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Edo spends N6bn on infrastructure in public primary schools – SUBEB

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Gov Godwin Obaseki of Edo has urged the National Agency For Administration and Control (NAFDAC) to have a fully equipped operational office in the state for effective discharge of its responsibilities.Dr Joan Osa Oviawe, Chairman, Edo State Universal Basic Education Board (SUBEB), says the state has spent over N6 billion on infrastructure provision for its public primary schools in the last three years.

Osa- Oviawe made the  on Tuesday during an interactive session with journalists as part of activities marking the third year anniversary of the launch of  Edo Basic Education Sector Transformation (EdoBEST ).

According to her, the amount includes state and counterpart funding for infrastructure, to ensure quality education.

She explained that only 186 public primary schools had not been linked to the EdoBEST programme out of the 1,046 in the state.

The SUBEB chairman, however, noted that the remaining schools would be part of the quality basic education programme before the end of 2021.

“Gov. Godwin Obaseki is using counterpart funding to improve basic education in the state. In terms of human and material resources, Obaseki’s  administration is unquantifiable.

“We already know the cost to have every child in the classroom including the training of teachers; the smart phones that the head teachers use to synchronise with the tablet of the teachers, the text books and other education materials are included.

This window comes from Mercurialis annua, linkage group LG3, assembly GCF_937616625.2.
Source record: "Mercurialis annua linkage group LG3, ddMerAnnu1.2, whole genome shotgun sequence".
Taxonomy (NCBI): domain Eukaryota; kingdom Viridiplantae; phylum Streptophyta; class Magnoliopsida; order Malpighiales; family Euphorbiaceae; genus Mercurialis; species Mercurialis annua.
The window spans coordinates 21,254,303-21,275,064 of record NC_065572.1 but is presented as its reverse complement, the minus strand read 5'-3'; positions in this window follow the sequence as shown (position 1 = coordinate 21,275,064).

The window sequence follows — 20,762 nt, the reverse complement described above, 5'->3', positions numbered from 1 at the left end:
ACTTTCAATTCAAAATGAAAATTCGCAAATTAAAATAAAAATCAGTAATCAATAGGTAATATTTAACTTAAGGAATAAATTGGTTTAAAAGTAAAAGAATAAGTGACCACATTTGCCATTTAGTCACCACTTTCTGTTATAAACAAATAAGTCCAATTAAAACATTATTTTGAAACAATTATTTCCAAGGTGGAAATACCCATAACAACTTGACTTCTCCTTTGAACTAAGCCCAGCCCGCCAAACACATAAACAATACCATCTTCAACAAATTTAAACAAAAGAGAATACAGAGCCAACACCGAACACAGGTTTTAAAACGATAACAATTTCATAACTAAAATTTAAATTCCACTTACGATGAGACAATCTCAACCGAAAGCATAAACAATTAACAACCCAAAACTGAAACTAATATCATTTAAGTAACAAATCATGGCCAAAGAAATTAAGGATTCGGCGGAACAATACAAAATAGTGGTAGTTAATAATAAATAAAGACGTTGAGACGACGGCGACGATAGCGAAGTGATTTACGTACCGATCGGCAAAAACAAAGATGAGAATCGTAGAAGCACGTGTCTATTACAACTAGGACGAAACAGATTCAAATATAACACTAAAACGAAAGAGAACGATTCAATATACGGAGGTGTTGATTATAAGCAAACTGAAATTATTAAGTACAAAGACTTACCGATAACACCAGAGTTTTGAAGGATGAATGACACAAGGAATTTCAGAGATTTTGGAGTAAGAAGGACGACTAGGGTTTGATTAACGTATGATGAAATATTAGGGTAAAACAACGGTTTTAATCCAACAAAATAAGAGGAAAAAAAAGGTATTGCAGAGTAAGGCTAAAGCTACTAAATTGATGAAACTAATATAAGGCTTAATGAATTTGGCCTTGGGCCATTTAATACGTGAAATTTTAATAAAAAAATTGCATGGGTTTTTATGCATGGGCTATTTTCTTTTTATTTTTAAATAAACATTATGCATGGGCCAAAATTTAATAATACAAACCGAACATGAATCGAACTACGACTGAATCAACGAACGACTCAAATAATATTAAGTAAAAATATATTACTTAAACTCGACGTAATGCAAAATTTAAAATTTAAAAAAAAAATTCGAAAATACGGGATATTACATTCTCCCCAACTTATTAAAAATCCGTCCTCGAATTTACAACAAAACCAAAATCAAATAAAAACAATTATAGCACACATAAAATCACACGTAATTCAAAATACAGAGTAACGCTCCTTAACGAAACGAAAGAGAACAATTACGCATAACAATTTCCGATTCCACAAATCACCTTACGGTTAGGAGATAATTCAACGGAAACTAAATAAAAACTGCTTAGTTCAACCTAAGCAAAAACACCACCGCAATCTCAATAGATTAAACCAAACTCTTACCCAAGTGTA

“Over 400 schools have been constructed and rehabilitated while furniture were also provided by the state government,” she said.

Osa-Oviawe explained that basic education remained free and the government had been providing instructional materials since 2018.

About 3,000 graduates, she said were going to be hired as teachers even as she alluded that over 11,000  teachers had been trained by the Obaseki’s administration.

“The processes should be wrapping up before the end of May and the newly recruited teachers will  be given the requisite training to be able to deliver quality education in our schools,” the chairman said.

Oviawe, however, disclosed that with the successes recorded in the EdoBEST, the programme would be extended to cover junior secondary schools, noting that all basic education schools enjoyed uniform teaching due to a centrally developed lesson system.

“The school curriculum in EdoBEST is tailored after the national curriculum and our goal is to train our people that they can compete any where in the world

“Over seven million textbooks, instructional materials and examination papers has been distributed to students,” she said. (NAN)

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